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By The Numbers: As D.C. Changes, So Do The People Paying Taxes

The people paying taxes in D.C. offers an insight into how the city is changing.
D.C. Office of Tax Revenue
The people paying taxes in D.C. offers an insight into how the city is changing.

D.C. By The Numbers is a series that uses numbers to highlight and explore exactly how D.C. does — and doesn't — work. Have a number to share? Get in touch.

The last decade has seen dramatic changes in D.C.: Not only has the city added tens of thousands of residents, but entire neighborhoods are being reshaped by large-scale development projects. Those changes have been broadly reflected in the city's wealth, and by extension, the wealth gap.

According to the U.S. Census, the income of a typical D.C. household jumped 23 percent to $66,583 between 2000 and 2012. At the same time, a report from the D.C. Fiscal Policy Institute finds that D.C. posts the fourth-highest gap between richest and poorest residents of large U.S. cities. While the poorest 20 percent of D.C. residents make on average under $10,000 per year, the top five percent make over $530,000 per year.

Those trends are evident in something that's very relevant on this April 15: tax filings.

According to the D.C. Chief Financial Officer, there were 64,557 D.C. tax filers making more than $100,000 in 2012. They represented 18.9 percent of the city's 339,807 filers for that year. That was up 46 percent from 2006, when 44,035 residents fell in the $100,000-plus brackets.

Between 2006 and 2012 there were also increases among filers making between $10,000 and $25,000, $50,000 and $75,000 and $75,000 and $100,000, but the increases were more pronounced among the higher brackets: The number of filers between $100,000 and $200,000 jumped 47 percent, the number between $200,000 and $350,000 went up 55 percent and the number making between $350,000 and $500,000 increased 46.5 percent.

During that same time period, the city's population grew by 60,000 residents — about 10 percent — and the per capita income increased by some $15,000 to just under $75,000. The city's median age dropped by almost a year in that time period.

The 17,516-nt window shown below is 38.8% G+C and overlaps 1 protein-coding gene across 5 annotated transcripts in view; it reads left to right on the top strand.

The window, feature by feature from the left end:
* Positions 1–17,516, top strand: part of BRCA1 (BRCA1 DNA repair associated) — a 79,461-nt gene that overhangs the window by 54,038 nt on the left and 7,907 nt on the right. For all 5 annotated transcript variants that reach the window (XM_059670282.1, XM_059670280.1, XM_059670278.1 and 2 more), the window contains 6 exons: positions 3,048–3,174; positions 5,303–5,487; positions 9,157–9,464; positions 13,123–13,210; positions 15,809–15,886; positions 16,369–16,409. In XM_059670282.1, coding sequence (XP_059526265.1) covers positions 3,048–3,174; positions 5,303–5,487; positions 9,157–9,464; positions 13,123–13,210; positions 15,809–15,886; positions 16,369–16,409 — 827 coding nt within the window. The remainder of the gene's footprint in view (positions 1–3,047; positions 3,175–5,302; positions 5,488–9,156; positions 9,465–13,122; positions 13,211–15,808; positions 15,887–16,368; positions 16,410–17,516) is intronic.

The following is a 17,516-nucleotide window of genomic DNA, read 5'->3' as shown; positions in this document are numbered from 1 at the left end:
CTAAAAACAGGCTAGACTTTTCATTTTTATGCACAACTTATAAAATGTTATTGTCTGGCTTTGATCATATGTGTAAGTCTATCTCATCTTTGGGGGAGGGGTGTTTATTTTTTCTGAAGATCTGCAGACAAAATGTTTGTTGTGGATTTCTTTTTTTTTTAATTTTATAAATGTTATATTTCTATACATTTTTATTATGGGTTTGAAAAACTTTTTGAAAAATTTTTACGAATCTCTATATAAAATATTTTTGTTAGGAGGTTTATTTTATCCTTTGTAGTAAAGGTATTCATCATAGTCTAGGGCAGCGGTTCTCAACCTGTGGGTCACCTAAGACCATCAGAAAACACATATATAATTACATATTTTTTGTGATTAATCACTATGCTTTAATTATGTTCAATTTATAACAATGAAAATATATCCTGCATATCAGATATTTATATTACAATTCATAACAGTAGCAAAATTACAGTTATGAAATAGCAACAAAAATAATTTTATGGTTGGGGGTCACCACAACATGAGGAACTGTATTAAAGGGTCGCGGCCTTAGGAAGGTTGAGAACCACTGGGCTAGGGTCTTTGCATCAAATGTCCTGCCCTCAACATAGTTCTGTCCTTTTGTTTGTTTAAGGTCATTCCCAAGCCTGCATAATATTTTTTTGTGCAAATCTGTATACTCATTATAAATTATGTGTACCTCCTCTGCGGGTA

Other data from the CFO shows that while in 2004 filers making more than $100,000 were worth $592 million in tax liabilities, 59 percent of what the city took in that year, in 2013 they were worth $1.2 billion, 73.7 percent of what the city claimed from all filers.

That's not the only change that's evident in tax filings. From 2001 to 2011, the number of single filers increased by over 57,000, a jump of close to 40 percent. Over the same time period, the number of married filers only went up by 10,000, or just shy of 20 percent.

Adjusted Gross Income Returns (2006) Percent (2006) Returns (2012) Percent (2012) Percent Change
Less than or equal to $0 8,513 2.8% 7,137 2.1% -16%
$0-10,000 39,019 12.9% 38,486 11.3% -1.3%
$10,000-25,000 62,660 20.8% 65,603 19.3% 4.6%
$25,000-50,000 84,000 27.8% 81,703 24% -2.7%
$50,000-75,000 41,752 13.8% 51,887 15.3% 24.3%
$75,000-100,000 21,852 7.2% 30,434 9% 39.3%
$100,000-200,000 28,785 9.5% 42,374 12.5% 47.2%
$200,000-350,000 8,943 3% 13,903 4.1% 55.5%
$350,000-500,000 2,453 0.8% 3,593 1.1% 46.5%
$500,000-1,000,000 2,333 0.8% 2,968 0.9% 27.2%
$1,000,000 and above 1,521 0.5% 1,719 0.5% 13%
All Filers 301,831 100% 339,807 100% 12.6%

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